The new guidelines provide instruction as to how the Step 2A analysis of Alice is to be performed for abstract ideas and remove much of the subjectivity previously inherent in analyzing this type of judicial exception. The clarified instruction defines a further two-prong analysis of Step 2A that should provide more certainty for an applicant of what constitutes patentable subject matter.
The first prong of the new analysis instructs an Examiner to identify whether the claimed subject matter falls under one of three newly enumerated groupings of subject matter that qualify as abstract ideas. The guidance lists a) mathematical concepts, b) certain methods of organizing human activity, and c) mental processes as subject matter that constitutes an abstract idea. If a claim does not recite subject matter that falls under one of the enumerated groupings of subject matter, the subject matter of the claim is patentable and no further analysis is required.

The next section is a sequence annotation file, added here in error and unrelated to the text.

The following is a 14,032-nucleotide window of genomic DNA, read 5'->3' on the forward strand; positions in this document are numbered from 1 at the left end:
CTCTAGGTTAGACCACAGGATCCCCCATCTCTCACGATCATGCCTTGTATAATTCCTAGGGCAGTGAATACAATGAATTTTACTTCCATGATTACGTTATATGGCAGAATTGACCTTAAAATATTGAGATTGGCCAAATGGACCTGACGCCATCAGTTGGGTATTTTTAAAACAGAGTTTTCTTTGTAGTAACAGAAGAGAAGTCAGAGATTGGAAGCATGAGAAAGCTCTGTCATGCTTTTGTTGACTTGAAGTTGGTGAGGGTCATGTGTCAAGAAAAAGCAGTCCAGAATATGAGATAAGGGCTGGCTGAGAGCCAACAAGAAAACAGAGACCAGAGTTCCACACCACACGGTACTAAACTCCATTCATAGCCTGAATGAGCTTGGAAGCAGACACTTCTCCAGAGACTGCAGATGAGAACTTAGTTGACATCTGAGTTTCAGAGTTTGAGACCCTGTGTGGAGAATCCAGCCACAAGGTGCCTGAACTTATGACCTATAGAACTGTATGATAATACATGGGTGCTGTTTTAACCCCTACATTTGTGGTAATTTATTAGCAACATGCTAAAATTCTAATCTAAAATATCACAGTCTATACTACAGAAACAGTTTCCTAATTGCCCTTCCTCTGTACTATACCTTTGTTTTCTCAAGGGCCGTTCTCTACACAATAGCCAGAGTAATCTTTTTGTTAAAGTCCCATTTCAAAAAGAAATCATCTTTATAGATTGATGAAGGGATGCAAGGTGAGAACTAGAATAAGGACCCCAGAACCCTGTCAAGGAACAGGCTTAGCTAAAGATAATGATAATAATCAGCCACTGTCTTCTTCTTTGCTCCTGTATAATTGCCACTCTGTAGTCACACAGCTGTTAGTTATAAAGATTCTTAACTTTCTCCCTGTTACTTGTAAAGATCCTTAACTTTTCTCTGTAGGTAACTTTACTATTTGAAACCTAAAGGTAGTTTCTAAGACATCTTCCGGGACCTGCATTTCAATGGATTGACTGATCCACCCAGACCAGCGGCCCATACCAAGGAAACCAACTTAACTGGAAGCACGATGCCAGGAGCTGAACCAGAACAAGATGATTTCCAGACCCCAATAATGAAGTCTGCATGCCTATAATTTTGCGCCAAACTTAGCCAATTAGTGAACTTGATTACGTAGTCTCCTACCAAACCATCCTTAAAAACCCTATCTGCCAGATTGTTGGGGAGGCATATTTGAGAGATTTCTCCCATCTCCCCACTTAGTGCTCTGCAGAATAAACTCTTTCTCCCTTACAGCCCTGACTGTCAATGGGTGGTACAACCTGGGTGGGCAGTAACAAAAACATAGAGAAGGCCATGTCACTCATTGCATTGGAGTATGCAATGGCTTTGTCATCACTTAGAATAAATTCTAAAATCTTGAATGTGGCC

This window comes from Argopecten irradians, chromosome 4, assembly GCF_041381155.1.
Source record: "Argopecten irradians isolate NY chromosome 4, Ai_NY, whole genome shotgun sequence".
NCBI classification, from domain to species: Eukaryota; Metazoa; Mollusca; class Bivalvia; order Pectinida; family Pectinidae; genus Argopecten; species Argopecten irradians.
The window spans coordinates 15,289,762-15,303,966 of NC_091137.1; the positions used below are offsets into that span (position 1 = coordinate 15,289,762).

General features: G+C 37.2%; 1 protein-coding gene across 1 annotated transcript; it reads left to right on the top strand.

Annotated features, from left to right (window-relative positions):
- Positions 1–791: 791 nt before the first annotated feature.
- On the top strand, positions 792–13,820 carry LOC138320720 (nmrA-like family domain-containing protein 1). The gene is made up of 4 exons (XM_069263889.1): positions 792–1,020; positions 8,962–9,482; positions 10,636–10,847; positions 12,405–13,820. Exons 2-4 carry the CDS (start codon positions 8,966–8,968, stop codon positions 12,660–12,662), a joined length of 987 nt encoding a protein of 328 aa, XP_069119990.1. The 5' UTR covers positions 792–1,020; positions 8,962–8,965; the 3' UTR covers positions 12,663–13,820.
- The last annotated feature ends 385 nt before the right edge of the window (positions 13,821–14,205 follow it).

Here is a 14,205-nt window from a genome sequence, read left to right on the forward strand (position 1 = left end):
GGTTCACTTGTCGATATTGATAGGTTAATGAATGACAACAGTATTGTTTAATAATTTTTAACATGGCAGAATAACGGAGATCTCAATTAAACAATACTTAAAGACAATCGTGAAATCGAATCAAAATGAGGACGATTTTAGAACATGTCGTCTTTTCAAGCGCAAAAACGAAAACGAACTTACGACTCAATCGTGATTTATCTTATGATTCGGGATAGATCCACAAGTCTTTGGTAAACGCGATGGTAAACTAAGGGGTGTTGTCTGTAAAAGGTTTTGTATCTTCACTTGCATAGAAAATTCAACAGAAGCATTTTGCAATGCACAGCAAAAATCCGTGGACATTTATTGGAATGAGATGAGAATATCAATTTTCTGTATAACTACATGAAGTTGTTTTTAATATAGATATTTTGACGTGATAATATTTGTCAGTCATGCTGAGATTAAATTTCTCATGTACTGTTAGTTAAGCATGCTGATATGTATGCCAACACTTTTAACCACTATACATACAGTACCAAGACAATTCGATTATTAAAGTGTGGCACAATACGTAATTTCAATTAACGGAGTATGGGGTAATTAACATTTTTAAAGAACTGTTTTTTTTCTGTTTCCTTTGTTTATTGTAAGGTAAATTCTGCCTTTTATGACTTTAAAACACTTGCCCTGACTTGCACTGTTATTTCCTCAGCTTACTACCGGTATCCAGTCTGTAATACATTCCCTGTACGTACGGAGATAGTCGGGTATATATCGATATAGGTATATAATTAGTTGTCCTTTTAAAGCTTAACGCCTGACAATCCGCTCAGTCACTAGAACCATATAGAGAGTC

If the claim recites subject matter that does fall under one of the enumerated groupings and, therefore, is a judicial exception to patentable subject matter, the second prong of the new analysis instructs the Examiner to determine whether the identified judicial exception is integrated into a practical application of that exception. If the identified judicial exception is integrated into a practical application and is not an attempt to monopolize the judicial exception, the claim is directed toward patentable subject matter.